kate_mccombs

KATE MCCOMBS is a NYC-based sex educator, writer, and maker of puns. Ultimately, all of Kate’s work is about helping people feel more comfortable talking about sex. She believes that meaningful conversations + accurate information can help us create a healthier and more pleasure-filled world. Kate writes articles and teaches workshops about sexual health, pleasure, and communication.
Follow Kate on Twitter @katecom

Top 10 Things To Do Before You Have Sex

message to teensIf you’re considering having sex for the very first time or for anytime thereafter (and by “sex” we mean any sexual activity in which you can transmit an STI), there are things you and your partner should know and do, especially if there is risk of unwanted pregnancy.

In this article, Dr. Karen Rayne breaks down the important things you should evaluate before becoming sexually active, such as asking yourself: “Do I really want this?” “What am I looking for in having sex with someone else?”

So take note and see where you stand in terms of readiness.

This post was originally published on Un|hushed

BY DR. KAREN RAYNE | KarenRayne.com

(Just to be clear, these are things to do before you have sex: oral sex, sexual intercourse, or anything else that could get you pregnant or an STD.)

1. Have an orgasm.

Yes, before you start having sex, you should give yourself an orgasm. It’s important to know what feels good to you before you can show another person what feels good to you.

2. Know the other person’s sexual history.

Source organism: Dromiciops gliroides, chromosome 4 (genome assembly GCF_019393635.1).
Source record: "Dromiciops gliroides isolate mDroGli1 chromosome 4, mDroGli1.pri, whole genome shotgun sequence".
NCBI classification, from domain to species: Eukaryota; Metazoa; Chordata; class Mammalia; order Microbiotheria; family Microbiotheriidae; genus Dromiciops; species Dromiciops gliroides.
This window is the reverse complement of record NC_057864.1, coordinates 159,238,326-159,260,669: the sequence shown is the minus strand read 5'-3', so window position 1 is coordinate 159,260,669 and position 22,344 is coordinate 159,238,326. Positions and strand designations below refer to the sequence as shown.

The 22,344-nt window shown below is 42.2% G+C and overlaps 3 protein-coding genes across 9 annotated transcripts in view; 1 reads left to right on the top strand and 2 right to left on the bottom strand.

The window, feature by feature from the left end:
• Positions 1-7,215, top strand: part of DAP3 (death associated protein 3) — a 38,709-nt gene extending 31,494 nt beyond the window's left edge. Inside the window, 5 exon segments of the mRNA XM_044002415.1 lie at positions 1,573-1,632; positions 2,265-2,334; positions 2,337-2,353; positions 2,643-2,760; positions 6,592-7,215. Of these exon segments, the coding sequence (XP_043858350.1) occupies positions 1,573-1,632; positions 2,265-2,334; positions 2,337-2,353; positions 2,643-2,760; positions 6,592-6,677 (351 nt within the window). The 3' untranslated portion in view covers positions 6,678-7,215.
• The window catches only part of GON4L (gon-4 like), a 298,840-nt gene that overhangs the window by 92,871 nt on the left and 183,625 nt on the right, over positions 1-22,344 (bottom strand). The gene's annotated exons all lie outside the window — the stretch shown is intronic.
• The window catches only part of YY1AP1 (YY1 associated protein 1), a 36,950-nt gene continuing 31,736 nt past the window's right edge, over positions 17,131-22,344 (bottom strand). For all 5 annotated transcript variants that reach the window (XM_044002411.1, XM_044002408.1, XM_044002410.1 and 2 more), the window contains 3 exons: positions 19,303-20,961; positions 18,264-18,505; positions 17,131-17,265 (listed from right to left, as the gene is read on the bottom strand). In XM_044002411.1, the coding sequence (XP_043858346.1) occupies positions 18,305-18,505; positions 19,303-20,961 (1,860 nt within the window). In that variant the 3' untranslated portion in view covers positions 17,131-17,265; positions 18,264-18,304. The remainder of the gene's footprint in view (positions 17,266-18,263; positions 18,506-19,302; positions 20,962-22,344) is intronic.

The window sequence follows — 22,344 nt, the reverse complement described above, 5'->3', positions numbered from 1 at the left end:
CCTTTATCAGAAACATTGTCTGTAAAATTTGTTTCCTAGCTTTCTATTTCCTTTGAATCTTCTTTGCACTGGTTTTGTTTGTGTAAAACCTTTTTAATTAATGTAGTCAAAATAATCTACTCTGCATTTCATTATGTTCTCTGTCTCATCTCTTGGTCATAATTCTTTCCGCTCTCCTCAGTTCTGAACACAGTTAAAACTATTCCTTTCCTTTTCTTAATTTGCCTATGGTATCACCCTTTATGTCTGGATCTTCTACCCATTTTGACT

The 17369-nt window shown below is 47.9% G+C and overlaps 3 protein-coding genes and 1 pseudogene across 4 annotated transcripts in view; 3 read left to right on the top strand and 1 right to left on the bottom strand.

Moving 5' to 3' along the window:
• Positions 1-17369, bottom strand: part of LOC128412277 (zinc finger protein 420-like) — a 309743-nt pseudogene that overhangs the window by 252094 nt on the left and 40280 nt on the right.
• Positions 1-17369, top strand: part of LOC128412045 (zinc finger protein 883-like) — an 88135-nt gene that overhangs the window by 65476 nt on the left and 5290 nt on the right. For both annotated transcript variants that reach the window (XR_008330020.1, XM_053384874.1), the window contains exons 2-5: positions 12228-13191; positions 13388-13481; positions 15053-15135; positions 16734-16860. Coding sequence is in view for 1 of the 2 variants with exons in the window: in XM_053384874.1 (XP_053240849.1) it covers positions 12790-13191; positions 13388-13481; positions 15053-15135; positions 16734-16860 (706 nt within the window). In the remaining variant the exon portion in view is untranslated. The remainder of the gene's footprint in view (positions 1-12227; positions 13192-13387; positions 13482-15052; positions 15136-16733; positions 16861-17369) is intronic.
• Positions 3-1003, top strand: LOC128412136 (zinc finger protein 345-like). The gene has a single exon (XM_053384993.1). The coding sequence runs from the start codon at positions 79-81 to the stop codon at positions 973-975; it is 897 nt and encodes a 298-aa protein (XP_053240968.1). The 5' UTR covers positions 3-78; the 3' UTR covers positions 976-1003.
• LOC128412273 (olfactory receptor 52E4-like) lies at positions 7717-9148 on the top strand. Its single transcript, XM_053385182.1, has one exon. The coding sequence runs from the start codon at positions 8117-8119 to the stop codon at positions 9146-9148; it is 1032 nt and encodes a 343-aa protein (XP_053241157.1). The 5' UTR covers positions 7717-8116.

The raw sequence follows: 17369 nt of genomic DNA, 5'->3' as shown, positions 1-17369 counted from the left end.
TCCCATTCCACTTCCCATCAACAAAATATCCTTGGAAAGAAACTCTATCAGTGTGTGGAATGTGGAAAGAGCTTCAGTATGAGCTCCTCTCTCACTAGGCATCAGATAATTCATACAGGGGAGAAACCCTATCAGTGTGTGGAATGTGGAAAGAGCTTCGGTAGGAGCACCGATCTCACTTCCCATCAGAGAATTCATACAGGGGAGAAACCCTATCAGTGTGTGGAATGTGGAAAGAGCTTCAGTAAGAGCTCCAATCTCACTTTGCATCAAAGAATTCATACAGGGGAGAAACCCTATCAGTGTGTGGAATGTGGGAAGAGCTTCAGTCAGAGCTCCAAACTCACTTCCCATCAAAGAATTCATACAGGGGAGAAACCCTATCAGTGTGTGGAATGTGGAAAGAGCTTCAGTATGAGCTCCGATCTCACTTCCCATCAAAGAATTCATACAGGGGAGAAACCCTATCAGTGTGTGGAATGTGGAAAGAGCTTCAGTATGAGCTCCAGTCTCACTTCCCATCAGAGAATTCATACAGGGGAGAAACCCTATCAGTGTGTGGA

And I don’t mean just vaginal intercourse for this one!

3. Know the other person’s STD status, as well as your own.

The only way to know this for sure is to be tested! And if you’re both virgins, well, you’re not going to be for long. You might as well get that scary first STD testing out of the way so you’ll know what to expect next time around.

4. Talk about exactly what STD protection and birth control you will be using.

These two issues go hand-in-hand (for heterosexual couples), and it is the domain of both parties to be intimately involved.

5. If you are part of a heterosexual couple, talk about what happens if the woman gets pregnant.

Here are a few options to talk about, in alphabetical order: abortion, adoption, raising the kid alone, raising the kid together. With the understanding that reality is different than the theoretical, make sure you’re both on the same theoretical page.

6. Have your best friend’s blessing.

We can rarely see someone we’re in love with clearly. It is often our best friends who can see our lovers and our potential lovers for who they really are. Listen to what your best friend has to say, and take it to heart. If it’s not what you wanted to hear, give it some time. Wait a month. A good relationship will be able to withstand another month before having sex. Then ask a different friend, and see what they have to say.